Families and friends would gather around gravesites in their festive baju raya attire, praying on their behalf and even taking time to clean and spruce up their loved one’s final resting places in the spirit of Hari Raya.

(Credit: KE Ooi via Malay Mail)

Family Time

Whether you’re having a small gathering at home or a huge family assembly at kampung, Raya time is best spent surrounded by those you love (or mildly annoy you).

The first hours of Aidilfitri are generally spent cherishing those around you and taking the opportunity to strengthen the bonds between one another and (at least, try to) enjoy each other’s company.

(Credit: Pexels)

Asking For Forgiveness

As the common Raya greeting goes…

Selamat Hari Raya, Maaf Zahir Batin.


Which basically translates to, “Happy Aidilfitri” and “I seek forgiveness from you.”

A big part of the Hari Raya celebration is the act of giving thanks and seeking forgiveness from those around you.

Aidilfitri is THAT time of the year (for most also the ONLY time :p) to ask for forgiveness and to pardon those who have done you wrong.

It is the time known for moving forward in life: wiping the slate clean and starting anew.

Duit Raya

We are all familiar with the saying “to give is better than to receive”, well it is a common belief in Islam that: the MORE you GIVE, the MORE you shall RECEIVE.

Though the history behind the practice of giving Duit Raya still remains a mystery, the act of giving out packets of money as customary gifts has become synonymous with the festivities of Aidilfitri.

It is generally considered to be an offering given from the elder members of society (regardless of your relations or ties) to the younger ones of the generation, with the notion of teaching them valuable lessons in effort, compassion and the faithful practice of giving.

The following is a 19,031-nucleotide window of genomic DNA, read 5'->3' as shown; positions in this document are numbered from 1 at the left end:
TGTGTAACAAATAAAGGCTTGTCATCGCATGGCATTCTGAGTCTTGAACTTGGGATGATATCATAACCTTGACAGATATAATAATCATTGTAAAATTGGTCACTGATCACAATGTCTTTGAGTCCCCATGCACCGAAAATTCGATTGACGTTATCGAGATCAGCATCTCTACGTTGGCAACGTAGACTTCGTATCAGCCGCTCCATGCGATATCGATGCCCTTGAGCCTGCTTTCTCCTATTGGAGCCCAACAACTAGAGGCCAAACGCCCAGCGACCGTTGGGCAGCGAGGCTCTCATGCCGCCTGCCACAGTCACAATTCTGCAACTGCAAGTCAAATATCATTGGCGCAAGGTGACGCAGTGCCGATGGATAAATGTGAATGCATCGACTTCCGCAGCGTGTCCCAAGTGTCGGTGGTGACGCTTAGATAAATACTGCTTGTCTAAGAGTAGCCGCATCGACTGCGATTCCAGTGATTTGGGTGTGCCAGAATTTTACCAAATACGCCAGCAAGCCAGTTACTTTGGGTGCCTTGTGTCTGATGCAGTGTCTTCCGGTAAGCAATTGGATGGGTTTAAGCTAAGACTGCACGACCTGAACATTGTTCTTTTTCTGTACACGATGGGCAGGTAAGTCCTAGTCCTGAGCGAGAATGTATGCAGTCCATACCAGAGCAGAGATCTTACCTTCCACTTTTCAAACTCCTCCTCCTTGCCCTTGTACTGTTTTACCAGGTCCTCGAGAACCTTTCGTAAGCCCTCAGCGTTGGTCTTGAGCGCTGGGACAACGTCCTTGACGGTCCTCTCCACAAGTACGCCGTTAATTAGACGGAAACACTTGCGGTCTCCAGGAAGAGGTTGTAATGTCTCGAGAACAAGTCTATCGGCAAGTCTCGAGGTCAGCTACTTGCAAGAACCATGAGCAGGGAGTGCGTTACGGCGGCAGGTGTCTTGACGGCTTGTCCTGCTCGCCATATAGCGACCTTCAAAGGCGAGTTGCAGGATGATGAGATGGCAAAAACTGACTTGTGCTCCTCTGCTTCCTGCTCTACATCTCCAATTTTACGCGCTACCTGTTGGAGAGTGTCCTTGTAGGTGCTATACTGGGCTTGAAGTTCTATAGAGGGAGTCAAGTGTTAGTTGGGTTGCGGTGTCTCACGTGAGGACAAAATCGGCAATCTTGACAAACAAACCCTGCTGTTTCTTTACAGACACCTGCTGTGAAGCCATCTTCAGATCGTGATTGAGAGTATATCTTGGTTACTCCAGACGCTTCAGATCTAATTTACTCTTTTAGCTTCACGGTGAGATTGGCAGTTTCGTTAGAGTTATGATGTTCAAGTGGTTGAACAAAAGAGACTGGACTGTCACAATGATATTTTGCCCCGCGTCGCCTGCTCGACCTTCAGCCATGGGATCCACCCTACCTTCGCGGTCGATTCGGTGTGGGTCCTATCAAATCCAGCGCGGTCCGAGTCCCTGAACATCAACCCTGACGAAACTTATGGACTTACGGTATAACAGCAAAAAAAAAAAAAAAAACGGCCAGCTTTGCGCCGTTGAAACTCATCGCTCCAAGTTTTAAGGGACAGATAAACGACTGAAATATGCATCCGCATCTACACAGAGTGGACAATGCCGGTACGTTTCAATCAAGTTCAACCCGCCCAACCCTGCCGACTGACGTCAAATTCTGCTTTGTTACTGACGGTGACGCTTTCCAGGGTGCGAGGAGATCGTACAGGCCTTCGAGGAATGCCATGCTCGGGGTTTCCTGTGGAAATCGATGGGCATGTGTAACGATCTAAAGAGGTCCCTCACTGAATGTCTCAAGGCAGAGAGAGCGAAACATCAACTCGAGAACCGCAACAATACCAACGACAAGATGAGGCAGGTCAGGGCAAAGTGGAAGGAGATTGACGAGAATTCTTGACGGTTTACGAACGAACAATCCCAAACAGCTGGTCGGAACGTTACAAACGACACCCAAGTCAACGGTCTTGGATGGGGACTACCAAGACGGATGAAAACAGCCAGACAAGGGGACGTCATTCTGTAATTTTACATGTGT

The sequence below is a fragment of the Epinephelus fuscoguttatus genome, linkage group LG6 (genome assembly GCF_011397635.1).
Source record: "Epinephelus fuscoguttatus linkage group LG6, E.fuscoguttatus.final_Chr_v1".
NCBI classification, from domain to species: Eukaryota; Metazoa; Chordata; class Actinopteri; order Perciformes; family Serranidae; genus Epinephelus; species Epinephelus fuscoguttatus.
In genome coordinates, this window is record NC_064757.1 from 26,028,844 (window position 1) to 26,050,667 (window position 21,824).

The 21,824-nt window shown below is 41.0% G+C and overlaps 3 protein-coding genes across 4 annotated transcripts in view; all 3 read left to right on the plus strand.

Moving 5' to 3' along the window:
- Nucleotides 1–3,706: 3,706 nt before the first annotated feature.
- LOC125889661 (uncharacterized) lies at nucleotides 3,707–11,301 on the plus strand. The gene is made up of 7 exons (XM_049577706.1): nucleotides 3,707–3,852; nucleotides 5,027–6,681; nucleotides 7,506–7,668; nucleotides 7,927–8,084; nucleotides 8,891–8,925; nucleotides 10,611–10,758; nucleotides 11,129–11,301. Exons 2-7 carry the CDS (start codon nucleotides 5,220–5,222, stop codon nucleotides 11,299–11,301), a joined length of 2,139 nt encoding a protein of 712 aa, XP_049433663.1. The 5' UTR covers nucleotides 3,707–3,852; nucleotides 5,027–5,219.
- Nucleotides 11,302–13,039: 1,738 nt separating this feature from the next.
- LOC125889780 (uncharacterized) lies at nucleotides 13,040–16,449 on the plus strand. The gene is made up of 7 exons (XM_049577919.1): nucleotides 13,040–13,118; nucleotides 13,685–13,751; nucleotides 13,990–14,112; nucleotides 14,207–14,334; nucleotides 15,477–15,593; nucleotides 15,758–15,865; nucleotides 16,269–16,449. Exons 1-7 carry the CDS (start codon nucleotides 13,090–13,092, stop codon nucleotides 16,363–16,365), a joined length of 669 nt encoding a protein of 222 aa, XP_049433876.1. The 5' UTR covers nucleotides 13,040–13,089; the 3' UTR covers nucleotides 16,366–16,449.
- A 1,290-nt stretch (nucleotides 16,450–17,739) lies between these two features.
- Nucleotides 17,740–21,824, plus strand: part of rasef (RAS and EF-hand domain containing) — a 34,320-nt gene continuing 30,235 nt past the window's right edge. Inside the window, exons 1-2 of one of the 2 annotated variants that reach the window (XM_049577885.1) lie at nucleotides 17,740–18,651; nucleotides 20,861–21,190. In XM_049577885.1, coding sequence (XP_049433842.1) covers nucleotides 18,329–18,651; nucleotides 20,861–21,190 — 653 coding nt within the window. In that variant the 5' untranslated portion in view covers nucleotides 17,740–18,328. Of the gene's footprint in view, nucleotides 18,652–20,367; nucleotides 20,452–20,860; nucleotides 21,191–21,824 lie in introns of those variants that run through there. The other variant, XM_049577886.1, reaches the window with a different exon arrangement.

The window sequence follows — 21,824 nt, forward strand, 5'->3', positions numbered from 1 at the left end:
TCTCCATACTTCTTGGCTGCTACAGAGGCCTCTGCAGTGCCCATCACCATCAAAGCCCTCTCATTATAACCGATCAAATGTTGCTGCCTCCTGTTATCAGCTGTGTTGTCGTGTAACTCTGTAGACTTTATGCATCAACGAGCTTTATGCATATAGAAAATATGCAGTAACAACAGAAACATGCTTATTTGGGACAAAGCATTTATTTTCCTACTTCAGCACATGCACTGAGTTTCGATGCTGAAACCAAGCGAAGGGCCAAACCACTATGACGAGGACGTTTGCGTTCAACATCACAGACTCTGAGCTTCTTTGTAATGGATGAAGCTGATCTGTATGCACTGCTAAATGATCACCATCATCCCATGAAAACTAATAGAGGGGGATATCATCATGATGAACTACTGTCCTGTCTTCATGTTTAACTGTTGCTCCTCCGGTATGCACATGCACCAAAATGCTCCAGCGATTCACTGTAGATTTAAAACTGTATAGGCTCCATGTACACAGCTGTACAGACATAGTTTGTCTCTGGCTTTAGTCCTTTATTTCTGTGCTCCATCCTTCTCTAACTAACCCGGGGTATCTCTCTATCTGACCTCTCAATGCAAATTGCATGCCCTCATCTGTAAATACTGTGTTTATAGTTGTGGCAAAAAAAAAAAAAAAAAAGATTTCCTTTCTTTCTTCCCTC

(Credit: Berita Harian)

Eat all the food!

Well, this part comes as no surprise as Hari Raya is of course the time to indulge in delightful dishes!

Muslims are also forbidden to fast during the first day of Aidilfitri, so take time to relish in delectable traditional local delicacies, some of which you can only get during the Raya season.

(Credit: Hari Anggara/Malay Mail)

Raiding Open Houses

It is a common custom here in Malaysia to invite guests over to celebrate the holiday seasons together.

A Hari Raya open house is the perfect occasion to spend quality time with friends, family, neighbours and even strangers. All in the festive spirit of Aidilfitri.

Malaysians would usually move from house to house, from pekan to kampung visiting as many homes as they can, while filling out their tummies (and pockets) along the way.

(Credit: Hari Anggara/Malay Mail)

Bunga Api and Fireworks

Though fireworks are technically illegal here in Malaysia, it can’t be denied that no festive season would be the same without the sparkle, sounds and dazzle of fireworks filling the atmosphere.

Both children and adults share this common love for all things that go BOOM (even when the fear of losing an eye or a finger would loom in the back of everyone’s minds).

(Credit: Flickr/Escape Travel)

They say that Hari Raya lasts an entire month—As such, most of this is going to be relevant for at least a few more weeks, so share it with the people you know who could benefit from new info or a refresher at the least.

Selamat Hari Raya everyone!